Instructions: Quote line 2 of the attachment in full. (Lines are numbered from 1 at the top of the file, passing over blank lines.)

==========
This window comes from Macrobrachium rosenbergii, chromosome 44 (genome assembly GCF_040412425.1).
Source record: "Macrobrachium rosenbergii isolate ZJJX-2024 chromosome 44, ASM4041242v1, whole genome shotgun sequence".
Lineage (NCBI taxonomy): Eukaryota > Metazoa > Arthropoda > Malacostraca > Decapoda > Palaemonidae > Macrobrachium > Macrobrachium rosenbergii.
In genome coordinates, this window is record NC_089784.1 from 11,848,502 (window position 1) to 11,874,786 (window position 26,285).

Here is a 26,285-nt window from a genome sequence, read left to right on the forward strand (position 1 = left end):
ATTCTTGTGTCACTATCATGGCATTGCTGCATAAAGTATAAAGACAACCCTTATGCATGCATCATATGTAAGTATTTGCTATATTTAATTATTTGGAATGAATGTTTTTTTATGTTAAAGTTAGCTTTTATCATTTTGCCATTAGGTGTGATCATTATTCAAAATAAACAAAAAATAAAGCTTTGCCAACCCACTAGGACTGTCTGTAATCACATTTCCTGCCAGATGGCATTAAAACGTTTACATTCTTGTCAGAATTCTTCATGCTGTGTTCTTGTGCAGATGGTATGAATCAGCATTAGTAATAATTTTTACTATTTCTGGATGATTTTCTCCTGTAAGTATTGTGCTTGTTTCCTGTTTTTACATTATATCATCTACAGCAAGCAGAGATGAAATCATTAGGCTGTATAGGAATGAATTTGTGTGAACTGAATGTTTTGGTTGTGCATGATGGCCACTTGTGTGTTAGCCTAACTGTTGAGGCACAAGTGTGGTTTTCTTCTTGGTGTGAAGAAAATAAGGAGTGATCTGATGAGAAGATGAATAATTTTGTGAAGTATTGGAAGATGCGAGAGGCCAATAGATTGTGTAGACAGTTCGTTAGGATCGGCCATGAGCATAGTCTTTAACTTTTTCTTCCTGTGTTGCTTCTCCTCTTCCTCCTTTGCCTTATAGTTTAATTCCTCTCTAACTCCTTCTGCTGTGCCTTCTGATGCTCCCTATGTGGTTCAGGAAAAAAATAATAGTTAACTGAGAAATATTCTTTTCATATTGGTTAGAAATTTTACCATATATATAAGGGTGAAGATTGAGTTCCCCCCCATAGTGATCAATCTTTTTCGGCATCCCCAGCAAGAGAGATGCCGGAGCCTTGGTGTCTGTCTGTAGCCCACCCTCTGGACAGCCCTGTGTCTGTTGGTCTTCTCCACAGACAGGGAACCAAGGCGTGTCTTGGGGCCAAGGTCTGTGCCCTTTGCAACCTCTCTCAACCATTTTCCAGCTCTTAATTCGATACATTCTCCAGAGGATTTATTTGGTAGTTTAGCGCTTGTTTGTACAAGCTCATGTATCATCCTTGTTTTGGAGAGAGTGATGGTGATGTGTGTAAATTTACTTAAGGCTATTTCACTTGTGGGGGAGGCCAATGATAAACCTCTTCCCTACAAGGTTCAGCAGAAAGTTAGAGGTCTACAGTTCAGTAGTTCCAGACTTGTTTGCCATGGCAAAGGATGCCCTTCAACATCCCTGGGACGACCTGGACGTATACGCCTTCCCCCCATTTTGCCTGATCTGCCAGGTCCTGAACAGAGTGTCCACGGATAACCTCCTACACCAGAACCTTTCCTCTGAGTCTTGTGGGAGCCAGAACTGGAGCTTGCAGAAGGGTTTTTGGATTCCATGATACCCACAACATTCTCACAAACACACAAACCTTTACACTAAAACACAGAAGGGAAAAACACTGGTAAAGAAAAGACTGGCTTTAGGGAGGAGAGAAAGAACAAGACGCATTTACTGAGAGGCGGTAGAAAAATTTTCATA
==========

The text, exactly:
Source record: "Macrobrachium rosenbergii isolate ZJJX-2024 chromosome 44, ASM4041242v1, whole genome shotgun sequence".